* In time of war, our soldiers carry each near 90 pounds weight! which, surely, is too much for a march of any length.


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Frontinus, will earn to form in his mind, all possible contingencies, and will never be at a loss forexpedients. Our Author is aware of this; and, from Santa Cruz, and Buonamici, recommends the Muses to the foldier. They, indeed, humanize ferocity, and make that to flow from principle which was formerly brute impulse. We are forry, how

ever, to find, that our Author thinks the knowlege of the Greek tongue unnecessary to an Officer. Had he been as well acquainted with that language, as he is with the French, he would have talked in another strain : it was the language of free-born Heroes, and, therefore, should seem better suited to the genius of a British Officer.

But to proceed; there are some good things in his chapters entitled, Of Captains, of Majors; of Lieutenant-Colonels, of Colonels, of General Officers.--We wonder he did not affign a chapter also to that necessary Officer an Adjutant.What he cites from Monf. de Espagnac, upon Honour and Courage, (chap, 20, 21.) cannot be read with too much attention: and if his instructions for Officers commanding detachments on a march, (chap. 22.) had been punctually prac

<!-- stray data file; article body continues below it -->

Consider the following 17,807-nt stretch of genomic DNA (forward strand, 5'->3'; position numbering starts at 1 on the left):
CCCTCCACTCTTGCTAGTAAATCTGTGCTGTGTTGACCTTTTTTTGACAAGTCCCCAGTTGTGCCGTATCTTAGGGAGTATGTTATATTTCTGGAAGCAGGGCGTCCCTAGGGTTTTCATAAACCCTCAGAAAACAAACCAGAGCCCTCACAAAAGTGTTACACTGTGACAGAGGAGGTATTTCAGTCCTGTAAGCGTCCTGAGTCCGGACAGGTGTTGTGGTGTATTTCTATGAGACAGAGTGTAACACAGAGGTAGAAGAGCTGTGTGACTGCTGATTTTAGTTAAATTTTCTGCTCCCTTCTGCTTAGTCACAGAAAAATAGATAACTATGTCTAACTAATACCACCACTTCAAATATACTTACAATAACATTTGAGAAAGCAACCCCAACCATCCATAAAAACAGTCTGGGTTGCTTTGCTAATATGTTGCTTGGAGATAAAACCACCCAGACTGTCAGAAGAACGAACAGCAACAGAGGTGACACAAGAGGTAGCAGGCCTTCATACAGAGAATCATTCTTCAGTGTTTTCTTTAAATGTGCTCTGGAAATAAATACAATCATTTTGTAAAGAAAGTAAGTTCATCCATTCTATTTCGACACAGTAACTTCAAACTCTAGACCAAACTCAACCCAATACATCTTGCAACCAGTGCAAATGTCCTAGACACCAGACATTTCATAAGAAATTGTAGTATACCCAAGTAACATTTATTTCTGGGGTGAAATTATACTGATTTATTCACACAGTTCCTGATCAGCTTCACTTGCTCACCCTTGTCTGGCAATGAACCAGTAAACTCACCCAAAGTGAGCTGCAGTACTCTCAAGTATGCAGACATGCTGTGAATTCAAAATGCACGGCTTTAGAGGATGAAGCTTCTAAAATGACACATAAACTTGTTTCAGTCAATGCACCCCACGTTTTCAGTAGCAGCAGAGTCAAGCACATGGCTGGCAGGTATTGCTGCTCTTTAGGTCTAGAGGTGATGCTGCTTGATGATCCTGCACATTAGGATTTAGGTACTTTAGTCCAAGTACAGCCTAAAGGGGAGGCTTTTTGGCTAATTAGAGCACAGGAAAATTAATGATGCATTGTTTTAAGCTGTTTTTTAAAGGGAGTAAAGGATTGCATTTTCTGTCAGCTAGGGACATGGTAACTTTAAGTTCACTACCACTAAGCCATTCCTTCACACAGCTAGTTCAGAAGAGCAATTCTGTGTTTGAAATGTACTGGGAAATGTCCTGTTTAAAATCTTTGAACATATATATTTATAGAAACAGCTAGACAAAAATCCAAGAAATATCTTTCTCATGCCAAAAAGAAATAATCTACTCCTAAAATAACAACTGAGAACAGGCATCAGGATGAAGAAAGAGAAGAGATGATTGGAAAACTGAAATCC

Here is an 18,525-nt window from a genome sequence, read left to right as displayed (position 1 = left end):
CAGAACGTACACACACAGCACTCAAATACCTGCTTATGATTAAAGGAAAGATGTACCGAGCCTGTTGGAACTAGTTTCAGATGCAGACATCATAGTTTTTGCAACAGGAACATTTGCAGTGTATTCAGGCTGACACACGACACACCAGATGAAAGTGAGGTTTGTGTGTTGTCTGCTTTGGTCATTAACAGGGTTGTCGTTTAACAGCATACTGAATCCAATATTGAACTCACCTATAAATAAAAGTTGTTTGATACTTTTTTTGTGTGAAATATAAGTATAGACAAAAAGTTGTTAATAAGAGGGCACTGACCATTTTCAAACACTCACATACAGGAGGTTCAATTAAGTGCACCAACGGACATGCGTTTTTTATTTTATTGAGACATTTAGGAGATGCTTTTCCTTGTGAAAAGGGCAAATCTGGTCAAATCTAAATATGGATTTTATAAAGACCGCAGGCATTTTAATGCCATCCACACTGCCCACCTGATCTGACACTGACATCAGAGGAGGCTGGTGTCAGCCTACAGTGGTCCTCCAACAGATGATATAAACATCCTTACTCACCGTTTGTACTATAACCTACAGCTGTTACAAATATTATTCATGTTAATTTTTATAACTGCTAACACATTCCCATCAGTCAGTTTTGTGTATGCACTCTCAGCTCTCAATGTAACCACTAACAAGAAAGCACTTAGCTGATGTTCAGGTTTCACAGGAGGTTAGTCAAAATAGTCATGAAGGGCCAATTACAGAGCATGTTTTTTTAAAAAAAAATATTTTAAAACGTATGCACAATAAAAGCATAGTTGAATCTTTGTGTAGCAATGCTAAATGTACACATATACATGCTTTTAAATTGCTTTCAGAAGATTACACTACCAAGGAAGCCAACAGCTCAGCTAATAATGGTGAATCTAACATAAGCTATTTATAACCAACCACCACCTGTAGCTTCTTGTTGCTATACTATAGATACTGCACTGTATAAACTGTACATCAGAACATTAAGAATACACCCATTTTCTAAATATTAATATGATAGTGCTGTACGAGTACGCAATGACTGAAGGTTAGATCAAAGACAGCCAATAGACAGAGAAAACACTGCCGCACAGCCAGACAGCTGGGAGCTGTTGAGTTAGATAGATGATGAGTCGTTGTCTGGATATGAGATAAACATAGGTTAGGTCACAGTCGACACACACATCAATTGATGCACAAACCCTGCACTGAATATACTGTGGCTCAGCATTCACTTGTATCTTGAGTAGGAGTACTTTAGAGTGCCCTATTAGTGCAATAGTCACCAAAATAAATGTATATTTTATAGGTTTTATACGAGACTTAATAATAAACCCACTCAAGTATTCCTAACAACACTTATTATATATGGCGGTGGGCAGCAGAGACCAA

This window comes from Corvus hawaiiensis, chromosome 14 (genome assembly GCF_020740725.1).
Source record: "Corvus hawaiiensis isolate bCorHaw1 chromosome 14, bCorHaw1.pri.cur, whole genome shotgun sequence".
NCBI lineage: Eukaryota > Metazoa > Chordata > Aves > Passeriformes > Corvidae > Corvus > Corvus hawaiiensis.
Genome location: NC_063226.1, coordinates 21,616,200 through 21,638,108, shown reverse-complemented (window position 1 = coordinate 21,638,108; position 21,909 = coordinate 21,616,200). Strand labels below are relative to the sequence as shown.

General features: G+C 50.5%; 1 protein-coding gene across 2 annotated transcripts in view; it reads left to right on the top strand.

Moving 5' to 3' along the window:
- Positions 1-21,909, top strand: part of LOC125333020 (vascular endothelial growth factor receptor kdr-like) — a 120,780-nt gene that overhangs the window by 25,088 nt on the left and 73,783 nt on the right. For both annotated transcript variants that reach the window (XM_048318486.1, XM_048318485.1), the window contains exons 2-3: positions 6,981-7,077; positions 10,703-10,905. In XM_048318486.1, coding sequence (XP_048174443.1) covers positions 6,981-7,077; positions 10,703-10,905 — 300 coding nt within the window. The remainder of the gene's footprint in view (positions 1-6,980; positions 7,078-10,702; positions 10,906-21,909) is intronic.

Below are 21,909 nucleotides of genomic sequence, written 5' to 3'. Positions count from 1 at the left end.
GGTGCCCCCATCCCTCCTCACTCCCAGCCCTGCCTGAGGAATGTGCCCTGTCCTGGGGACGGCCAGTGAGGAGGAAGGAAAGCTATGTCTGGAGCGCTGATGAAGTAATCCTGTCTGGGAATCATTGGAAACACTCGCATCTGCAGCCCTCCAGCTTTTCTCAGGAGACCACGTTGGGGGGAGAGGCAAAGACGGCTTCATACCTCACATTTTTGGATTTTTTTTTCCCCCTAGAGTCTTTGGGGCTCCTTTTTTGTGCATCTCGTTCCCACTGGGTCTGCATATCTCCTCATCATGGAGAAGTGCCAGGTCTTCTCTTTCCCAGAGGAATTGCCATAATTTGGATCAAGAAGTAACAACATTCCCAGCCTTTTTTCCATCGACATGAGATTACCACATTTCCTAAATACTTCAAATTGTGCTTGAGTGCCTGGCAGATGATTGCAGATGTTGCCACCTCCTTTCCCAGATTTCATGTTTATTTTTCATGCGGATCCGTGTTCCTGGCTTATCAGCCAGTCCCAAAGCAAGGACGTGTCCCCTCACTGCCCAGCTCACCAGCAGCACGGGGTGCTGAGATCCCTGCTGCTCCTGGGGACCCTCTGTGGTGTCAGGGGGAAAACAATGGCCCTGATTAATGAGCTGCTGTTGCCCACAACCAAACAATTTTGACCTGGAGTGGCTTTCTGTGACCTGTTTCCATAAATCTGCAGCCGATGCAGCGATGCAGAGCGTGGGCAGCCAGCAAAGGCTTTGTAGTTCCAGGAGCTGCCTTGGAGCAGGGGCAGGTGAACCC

tised on a late occasion, Britain had saved much expence of blood, and her soldiers had not fled before an inferior, and favage enemy.

Nor are his precautions with regard to Convoys, Amburcades, Out-Guards, Garrison-Towns, and the method of Fortifying a Church, Village, &c. lefs important. These are marked with inverted Commas: (his own observations, too, are distinguished in that manner) but our Author honestly owns, that he is indebted for what he has delivered on these

subjects, 'to Santa Cruz, and the Ingenieur de Campagne. 3 KAW The last chapter, on Castrametation, is chiefly ex

tracted from Le Blond's Arithmetique, and Geometrie de la Home

ofitier; and concludes with the Meafurement of a Camp for g0110

a Battalion, as practifed'in 1755, by Lord Rothes, in Ireland: where this book was first published... 100

Upon the whole, it appears to us, that tho' this gentleman 37 Si